You probably enjoy the benefits of tinted windows, yet wish for times when you had your old clear panes back again. Thanks to a new invention from Stanford University, consumers may no longer have to choose. Engineers have recently developed a prototype that would allow you to switch between transparent and opaque windows in less than a minute, and it is revolutionizing the window glass industry. Here’s how this smart window film might impact your life.
Stanford researchers created panels of conductive glass and covered them with metal ions. Those metal ions were designed to respond to electric currents by blocking out sunlight. When fully dark, only 5% of all sun rays are able to pass through. The results of their research was so successful that the team recently applied for a U.S. Patent.
Advanced over Existing Technology
So-called “smart windows” are already on the market, and are being used in a number of applications including airline windows. However, the latest windows developed by Stanford are a more advanced version of those currently available. Their windows change color quicker and cost less money than previous models. They also do not have the bluish tint that is characteristic of other smart windows, but instead appear more like traditional tinted panes.
The materials used in older smart windows also had reduced tinting capabilities over time. Although their product is rather new, Stanford researchers believe their latest development will stand up well to years of use. During the testing phase, the team switched the windows on and off more than 5,500 times. In doing so, they observed no noticeable change in light transmission. This proves the durableness of the design, and further strengthens its cost-saving factors.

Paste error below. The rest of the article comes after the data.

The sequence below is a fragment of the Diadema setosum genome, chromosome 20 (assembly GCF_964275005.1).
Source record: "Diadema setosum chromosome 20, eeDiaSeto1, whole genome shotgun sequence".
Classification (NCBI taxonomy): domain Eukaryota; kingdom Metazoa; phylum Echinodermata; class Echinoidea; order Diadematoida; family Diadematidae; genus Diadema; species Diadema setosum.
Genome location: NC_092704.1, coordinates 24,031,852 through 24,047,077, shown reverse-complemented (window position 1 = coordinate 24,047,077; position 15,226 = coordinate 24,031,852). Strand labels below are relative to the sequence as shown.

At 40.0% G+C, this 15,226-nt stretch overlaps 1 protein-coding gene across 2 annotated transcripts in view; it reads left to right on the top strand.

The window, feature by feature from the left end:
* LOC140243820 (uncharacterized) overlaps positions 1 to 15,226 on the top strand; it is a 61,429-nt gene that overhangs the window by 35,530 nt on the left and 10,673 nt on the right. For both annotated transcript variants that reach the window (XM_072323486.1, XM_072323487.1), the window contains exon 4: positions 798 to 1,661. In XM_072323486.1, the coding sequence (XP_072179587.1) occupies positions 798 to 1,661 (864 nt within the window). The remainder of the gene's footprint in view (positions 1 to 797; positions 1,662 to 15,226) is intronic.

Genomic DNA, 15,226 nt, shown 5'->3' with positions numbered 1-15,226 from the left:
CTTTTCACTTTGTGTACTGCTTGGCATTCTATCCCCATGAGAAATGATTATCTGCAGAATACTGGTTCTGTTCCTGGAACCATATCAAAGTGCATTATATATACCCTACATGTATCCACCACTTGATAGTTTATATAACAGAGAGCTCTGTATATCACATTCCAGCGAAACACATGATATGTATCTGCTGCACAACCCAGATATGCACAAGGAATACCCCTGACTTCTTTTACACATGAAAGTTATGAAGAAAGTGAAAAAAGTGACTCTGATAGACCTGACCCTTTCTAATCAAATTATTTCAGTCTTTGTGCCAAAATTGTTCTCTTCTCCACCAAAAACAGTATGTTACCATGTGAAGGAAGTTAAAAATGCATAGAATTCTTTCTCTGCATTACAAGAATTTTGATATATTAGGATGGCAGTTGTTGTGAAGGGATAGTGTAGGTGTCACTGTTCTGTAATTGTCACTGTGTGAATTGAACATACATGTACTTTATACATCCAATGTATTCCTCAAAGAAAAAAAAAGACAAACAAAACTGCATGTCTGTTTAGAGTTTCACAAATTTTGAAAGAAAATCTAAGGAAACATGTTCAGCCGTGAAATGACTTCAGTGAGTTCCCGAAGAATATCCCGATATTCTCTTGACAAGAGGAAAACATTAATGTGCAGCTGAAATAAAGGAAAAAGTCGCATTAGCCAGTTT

Completely New Innovation
There’s no doubt that Stanford’s new windows closely resemble ones that are already on the market. Even so, the group would like to stress the fact that they did not simply improve upon previous models, but instead came up with their own prototype.
Stanford University Professor Michael McGehee stated that ““We did not tweak what was out there, we came up with a completely different solution.” According to McGehee, members of the research team were surprised with their results, particularly because they came up with their model so quickly.
The only down side to the new prototype is that it is only able to cover a very small section of window. The study was performed only on panes that were about 25 square centimeters in area. According to McGehee, this is one issue that the team is keen to address. In doing so, they hope to make their product more marketable for use on home, business, and vehicle windows.
Innovations such as the Stanford smart window are changing the way people feel about tinted glass. For example, those who were worried they might be stuck with dark glass are now willing to consider tinted panes. Who knows, windows that go from light to dark and back again could one day be the norm rather than the exception.